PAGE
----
The back drop to the mistake I am about to share was yet another common place phenomenon. As young parents, my husband and I just couldn’t give up our finicky behaviour. We could not tolerate even a bit of dirt and were too fussy about even a speck of grime. On top of this we used strong tones to exhibit our distaste. When Toddy would dirty her hands, clothes or just anything we would tell her in unison… “Oh! This is so dirty and black.” Even dark brown mud was described as “dirty and black”, the lovely doll who was otherwise a beautiful blue eyed blonde would appear “dirty and black”… just anything that was not clean became dirty and black.

Yes! We associated the colour black with dirt or something loathsome. This went on for a long time… almost two years. I still remember a friend brought a cute Negro doll for my little one. She had a small nose, some freckles here and there and dark curly hair. Oh! She looked so adorable and we called her Lolly. But slowly I realized that my darling daughter would never assign a good enough role to her. Children of two to three years of age understand all the more, absorb ideas, learn fast, imitate and therefore are very quick to implement the same. One day as we prepared our self for a story session, I asked Toddy who was a little over two years, “Why don’t you tell a story to little Lolly. She is so small and pretty.” To this Toddy retaliated and said, “Lolly is dirty… Lolly is black.” Ah! This was a Himalayan blunder. We had instilled this in her mind with constant revisions. Oh! This was bigger and ghastlier than anything we had done as parents. This simple teaching was a root or a fresh beginning to apartheid, class bias and all the other social evils that emanate from discrimination. Yes! We were guilty but we accepted our blunder and began to set things right.  Believe me it took a long time to erase our innocent but nevertheless wrong doings. But our continuous efforts and constructive mindsets helped us to reinstate positive inputs. Thankfully our hard work bore fruits but it was a journey fraught with challenges and self correction more than anything else.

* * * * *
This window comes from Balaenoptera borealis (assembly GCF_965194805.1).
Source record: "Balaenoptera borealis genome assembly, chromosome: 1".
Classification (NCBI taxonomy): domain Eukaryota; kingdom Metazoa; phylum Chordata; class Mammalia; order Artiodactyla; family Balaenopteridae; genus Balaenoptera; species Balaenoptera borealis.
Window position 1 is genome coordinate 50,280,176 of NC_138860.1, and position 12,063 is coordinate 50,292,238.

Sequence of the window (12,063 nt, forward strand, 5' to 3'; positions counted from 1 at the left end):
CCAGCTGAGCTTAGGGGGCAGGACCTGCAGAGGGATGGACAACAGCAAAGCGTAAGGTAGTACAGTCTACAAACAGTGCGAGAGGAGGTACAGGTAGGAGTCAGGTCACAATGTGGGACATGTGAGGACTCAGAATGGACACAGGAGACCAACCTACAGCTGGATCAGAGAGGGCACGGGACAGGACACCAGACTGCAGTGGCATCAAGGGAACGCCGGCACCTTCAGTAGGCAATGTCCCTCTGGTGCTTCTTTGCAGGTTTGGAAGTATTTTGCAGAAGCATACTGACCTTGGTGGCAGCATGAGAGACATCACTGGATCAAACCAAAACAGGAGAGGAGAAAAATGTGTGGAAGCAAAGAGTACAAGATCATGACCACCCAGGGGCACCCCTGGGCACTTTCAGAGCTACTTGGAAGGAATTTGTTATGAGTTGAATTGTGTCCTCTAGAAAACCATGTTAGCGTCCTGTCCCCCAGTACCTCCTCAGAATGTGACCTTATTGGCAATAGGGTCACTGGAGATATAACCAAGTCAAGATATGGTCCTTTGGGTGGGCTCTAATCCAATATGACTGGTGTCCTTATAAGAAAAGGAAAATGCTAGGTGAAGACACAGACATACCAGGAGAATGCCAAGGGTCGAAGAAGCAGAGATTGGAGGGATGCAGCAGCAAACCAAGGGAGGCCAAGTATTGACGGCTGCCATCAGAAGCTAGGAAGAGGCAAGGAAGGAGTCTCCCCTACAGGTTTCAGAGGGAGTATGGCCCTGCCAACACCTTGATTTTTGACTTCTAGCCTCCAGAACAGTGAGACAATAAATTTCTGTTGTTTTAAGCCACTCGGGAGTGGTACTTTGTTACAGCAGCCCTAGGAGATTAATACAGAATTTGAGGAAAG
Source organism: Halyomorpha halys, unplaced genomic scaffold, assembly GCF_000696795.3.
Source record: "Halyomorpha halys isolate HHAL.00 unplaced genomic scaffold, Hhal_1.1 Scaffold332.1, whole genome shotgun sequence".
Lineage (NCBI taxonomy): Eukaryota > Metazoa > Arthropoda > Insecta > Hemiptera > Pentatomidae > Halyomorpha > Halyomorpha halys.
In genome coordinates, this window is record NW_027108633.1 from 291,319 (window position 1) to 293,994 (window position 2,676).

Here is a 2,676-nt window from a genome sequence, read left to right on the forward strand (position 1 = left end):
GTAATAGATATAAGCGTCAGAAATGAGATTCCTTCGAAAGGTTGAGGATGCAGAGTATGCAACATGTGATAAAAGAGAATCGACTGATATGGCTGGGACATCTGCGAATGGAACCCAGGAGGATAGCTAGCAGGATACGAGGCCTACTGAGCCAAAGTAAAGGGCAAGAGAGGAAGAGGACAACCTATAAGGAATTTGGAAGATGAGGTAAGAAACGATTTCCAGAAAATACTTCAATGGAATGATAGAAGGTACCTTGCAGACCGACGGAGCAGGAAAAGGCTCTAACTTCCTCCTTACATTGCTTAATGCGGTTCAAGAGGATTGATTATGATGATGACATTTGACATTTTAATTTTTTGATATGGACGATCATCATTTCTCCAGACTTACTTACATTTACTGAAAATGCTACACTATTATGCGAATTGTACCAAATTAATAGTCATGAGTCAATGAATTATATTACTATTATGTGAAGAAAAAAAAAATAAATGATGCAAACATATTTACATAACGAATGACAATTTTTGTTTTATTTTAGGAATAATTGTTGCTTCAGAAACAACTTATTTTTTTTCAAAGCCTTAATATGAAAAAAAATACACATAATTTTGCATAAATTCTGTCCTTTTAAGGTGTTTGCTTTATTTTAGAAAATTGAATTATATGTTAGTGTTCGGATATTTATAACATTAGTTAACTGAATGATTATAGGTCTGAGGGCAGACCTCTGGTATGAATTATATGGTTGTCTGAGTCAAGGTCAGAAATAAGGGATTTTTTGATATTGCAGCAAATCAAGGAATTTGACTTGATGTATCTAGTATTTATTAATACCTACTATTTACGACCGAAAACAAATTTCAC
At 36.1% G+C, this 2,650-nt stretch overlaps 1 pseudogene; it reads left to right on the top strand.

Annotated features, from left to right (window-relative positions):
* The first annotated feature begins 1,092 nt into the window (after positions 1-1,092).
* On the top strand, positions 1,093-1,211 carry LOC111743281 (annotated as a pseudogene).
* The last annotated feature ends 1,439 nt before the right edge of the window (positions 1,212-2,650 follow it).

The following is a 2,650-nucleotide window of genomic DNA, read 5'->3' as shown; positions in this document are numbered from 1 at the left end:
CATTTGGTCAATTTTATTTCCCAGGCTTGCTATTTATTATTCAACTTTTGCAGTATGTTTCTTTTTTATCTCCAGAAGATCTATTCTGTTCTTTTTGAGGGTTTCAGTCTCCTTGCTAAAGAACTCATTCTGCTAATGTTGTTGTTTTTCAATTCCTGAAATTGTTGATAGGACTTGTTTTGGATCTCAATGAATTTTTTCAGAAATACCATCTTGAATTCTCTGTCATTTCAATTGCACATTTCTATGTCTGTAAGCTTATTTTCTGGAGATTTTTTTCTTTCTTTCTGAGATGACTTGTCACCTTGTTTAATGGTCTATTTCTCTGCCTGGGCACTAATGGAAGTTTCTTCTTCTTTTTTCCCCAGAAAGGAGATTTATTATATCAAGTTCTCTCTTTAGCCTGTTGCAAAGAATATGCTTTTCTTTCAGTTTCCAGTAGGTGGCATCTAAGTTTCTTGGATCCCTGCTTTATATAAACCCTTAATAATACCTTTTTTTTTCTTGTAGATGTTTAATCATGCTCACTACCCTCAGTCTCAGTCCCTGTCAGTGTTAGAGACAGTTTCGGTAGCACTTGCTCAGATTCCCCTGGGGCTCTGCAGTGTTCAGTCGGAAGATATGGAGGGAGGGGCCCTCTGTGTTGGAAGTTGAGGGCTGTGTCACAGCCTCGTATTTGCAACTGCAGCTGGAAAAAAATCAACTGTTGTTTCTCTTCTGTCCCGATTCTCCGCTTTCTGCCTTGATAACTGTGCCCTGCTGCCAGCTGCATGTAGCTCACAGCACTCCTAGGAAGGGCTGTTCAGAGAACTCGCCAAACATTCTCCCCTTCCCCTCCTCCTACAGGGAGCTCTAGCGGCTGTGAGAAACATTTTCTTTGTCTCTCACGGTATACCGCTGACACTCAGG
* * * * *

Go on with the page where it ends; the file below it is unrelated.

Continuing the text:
Another important revelation was that children learn by observing us. If we are angry over small things we introduce them to rage and anger, if we hit them, off and on, then we groom them to become bullies and if we are impatient with their follies and failures then we are diminishing their self esteem. All we need to do is accept our follies and consciously give our babies great positive inputs in an enjoyable way. In fact in our case positive impressions actually introduced Toddy to the spiritual concepts of unconditional love, contentment and happiness in small things which resulted in a great self esteem.

Our mistakes turned out to be the best parts as they made us into conscientious human beings who were (and still are) quick enough to realise them and make amendments.